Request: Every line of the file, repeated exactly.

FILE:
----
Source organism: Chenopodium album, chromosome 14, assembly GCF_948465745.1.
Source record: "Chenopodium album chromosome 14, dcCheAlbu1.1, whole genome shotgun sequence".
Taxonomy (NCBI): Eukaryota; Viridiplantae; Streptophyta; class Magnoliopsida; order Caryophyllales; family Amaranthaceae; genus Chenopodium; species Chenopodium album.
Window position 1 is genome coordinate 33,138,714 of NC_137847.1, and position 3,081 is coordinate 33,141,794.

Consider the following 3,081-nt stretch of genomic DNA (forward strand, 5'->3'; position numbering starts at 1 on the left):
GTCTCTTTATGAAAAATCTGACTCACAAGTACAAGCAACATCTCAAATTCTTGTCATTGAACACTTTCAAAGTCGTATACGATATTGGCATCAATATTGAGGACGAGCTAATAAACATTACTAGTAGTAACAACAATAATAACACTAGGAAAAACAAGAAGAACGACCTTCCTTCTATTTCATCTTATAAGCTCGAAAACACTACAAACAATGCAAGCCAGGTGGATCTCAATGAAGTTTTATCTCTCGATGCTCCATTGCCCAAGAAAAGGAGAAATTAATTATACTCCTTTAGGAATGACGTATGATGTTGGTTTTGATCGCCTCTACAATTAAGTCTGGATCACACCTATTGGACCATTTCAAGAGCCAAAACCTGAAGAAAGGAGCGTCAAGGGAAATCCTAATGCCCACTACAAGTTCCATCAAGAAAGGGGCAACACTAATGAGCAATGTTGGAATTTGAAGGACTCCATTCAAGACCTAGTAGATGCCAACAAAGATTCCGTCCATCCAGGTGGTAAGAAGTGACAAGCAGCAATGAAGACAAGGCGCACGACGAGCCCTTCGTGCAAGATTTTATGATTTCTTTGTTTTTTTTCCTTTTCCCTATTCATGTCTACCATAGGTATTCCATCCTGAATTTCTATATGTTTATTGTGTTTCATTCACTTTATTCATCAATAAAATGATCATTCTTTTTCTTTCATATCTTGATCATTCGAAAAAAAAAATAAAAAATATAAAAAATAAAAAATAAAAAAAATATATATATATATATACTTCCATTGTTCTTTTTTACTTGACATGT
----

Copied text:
Source organism: Chenopodium album, chromosome 14, assembly GCF_948465745.1.
Source record: "Chenopodium album chromosome 14, dcCheAlbu1.1, whole genome shotgun sequence".
Taxonomy (NCBI): Eukaryota; Viridiplantae; Streptophyta; class Magnoliopsida; order Caryophyllales; family Amaranthaceae; genus Chenopodium; species Chenopodium album.
Window position 1 is genome coordinate 33,138,714 of NC_137847.1, and position 3,081 is coordinate 33,141,794.

Consider the following 3,081-nt stretch of genomic DNA (forward strand, 5'->3'; position numbering starts at 1 on the left):
GTCTCTTTATGAAAAATCTGACTCACAAGTACAAGCAACATCTCAAATTCTTGTCATTGAACACTTTCAAAGTCGTATACGATATTGGCATCAATATTGAGGACGAGCTAATAAACATTACTAGTAGTAACAACAATAATAACACTAGGAAAAACAAGAAGAACGACCTTCCTTCTATTTCATCTTATAAGCTCGAAAACACTACAAACAATGCAAGCCAGGTGGATCTCAATGAAGTTTTATCTCTCGATGCTCCATTGCCCAAGAAAAGGAGAAATTAATTATACTCCTTTAGGAATGACGTATGATGTTGGTTTTGATCGCCTCTACAATTAAGTCTGGATCACACCTATTGGACCATTTCAAGAGCCAAAACCTGAAGAAAGGAGCGTCAAGGGAAATCCTAATGCCCACTACAAGTTCCATCAAGAAAGGGGCAACACTAATGAGCAATGTTGGAATTTGAAGGACTCCATTCAAGACCTAGTAGATGCCAACAAAGATTCCGTCCATCCAGGTGGTAAGAAGTGACAAGCAGCAATGAAGACAAGGCGCACGACGAGCCCTTCGTGCAAGATTTTATGATTTCTTTGTTTTTTTTCCTTTTCCCTATTCATGTCTACCATAGGTATTCCATCCTGAATTTCTATATGTTTATTGTGTTTCATTCACTTTATTCATCAATAAAATGATCATTCTTTTTCTTTCATATCTTGATCATTCGAAAAAAAAAATAAAAAATATAAAAAATAAAAAATAAAAAAAATATATATATATATATACTTCCATTGTTCTTTTTTACTTGACATGT